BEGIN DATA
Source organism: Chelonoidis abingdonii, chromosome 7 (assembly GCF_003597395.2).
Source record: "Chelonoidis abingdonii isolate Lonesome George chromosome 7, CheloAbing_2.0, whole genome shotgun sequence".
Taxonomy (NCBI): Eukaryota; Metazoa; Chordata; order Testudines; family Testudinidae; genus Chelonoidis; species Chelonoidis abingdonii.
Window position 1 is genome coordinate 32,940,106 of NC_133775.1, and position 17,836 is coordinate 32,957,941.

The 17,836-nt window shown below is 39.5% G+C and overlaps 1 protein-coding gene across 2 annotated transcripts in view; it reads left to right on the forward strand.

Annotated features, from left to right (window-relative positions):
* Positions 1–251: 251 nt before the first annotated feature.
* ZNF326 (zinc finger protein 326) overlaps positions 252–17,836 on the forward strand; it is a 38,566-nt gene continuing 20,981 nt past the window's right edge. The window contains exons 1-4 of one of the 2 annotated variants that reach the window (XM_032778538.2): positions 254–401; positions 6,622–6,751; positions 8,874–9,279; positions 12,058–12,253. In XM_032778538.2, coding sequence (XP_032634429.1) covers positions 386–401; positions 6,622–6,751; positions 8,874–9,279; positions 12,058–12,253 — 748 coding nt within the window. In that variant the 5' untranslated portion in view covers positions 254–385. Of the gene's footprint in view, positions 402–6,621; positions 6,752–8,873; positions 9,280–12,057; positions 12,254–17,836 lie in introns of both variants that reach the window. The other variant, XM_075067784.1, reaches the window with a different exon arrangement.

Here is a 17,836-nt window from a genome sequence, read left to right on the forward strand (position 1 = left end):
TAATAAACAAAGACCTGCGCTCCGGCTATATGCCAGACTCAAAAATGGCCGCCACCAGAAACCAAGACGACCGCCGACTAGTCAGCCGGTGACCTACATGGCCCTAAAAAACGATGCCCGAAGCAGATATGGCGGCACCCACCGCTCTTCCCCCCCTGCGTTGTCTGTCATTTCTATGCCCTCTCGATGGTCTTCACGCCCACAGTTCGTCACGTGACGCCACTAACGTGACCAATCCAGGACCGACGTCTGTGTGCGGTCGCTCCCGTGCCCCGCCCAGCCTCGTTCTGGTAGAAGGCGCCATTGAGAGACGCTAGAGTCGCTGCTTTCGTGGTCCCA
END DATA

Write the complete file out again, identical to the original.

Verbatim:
Source organism: Chelonoidis abingdonii, chromosome 7 (assembly GCF_003597395.2).
Source record: "Chelonoidis abingdonii isolate Lonesome George chromosome 7, CheloAbing_2.0, whole genome shotgun sequence".
Taxonomy (NCBI): Eukaryota; Metazoa; Chordata; order Testudines; family Testudinidae; genus Chelonoidis; species Chelonoidis abingdonii.
Window position 1 is genome coordinate 32,940,106 of NC_133775.1, and position 17,836 is coordinate 32,957,941.

The 17,836-nt window shown below is 39.5% G+C and overlaps 1 protein-coding gene across 2 annotated transcripts in view; it reads left to right on the forward strand.

Annotated features, from left to right (window-relative positions):
* Positions 1–251: 251 nt before the first annotated feature.
* ZNF326 (zinc finger protein 326) overlaps positions 252–17,836 on the forward strand; it is a 38,566-nt gene continuing 20,981 nt past the window's right edge. The window contains exons 1-4 of one of the 2 annotated variants that reach the window (XM_032778538.2): positions 254–401; positions 6,622–6,751; positions 8,874–9,279; positions 12,058–12,253. In XM_032778538.2, coding sequence (XP_032634429.1) covers positions 386–401; positions 6,622–6,751; positions 8,874–9,279; positions 12,058–12,253 — 748 coding nt within the window. In that variant the 5' untranslated portion in view covers positions 254–385. Of the gene's footprint in view, positions 402–6,621; positions 6,752–8,873; positions 9,280–12,057; positions 12,254–17,836 lie in introns of both variants that reach the window. The other variant, XM_075067784.1, reaches the window with a different exon arrangement.

Here is a 17,836-nt window from a genome sequence, read left to right on the forward strand (position 1 = left end):
TAATAAACAAAGACCTGCGCTCCGGCTATATGCCAGACTCAAAAATGGCCGCCACCAGAAACCAAGACGACCGCCGACTAGTCAGCCGGTGACCTACATGGCCCTAAAAAACGATGCCCGAAGCAGATATGGCGGCACCCACCGCTCTTCCCCCCCTGCGTTGTCTGTCATTTCTATGCCCTCTCGATGGTCTTCACGCCCACAGTTCGTCACGTGACGCCACTAACGTGACCAATCCAGGACCGACGTCTGTGTGCGGTCGCTCCCGTGCCCCGCCCAGCCTCGTTCTGGTAGAAGGCGCCATTGAGAGACGCTAGAGTCGCTGCTTTCGTGGTCCCA